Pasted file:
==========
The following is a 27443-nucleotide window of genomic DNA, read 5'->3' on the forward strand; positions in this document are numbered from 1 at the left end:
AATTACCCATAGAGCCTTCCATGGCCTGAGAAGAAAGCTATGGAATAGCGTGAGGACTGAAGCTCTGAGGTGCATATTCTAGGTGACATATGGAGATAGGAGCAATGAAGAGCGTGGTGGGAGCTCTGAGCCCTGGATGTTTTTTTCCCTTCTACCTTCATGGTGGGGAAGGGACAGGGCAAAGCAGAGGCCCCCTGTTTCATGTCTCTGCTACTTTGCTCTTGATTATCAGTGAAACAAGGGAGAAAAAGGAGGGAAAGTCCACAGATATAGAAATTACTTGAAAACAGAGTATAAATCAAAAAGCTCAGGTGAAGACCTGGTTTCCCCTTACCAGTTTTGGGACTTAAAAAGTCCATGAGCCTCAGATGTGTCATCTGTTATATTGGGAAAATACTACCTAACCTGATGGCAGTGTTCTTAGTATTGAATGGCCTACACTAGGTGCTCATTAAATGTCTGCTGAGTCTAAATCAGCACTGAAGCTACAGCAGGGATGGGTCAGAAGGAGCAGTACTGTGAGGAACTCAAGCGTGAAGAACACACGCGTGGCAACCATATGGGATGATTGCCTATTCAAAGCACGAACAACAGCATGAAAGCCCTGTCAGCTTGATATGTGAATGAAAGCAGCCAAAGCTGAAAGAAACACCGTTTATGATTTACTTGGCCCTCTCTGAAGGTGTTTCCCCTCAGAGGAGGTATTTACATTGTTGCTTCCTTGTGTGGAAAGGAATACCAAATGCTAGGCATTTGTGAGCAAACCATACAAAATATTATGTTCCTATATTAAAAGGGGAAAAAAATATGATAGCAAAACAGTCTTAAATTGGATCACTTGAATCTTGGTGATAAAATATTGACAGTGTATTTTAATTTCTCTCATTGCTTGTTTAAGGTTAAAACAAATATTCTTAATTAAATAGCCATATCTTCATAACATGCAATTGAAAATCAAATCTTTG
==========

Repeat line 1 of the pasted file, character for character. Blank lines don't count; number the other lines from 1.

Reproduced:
The following is a 27443-nucleotide window of genomic DNA, read 5'->3' on the forward strand; positions in this document are numbered from 1 at the left end: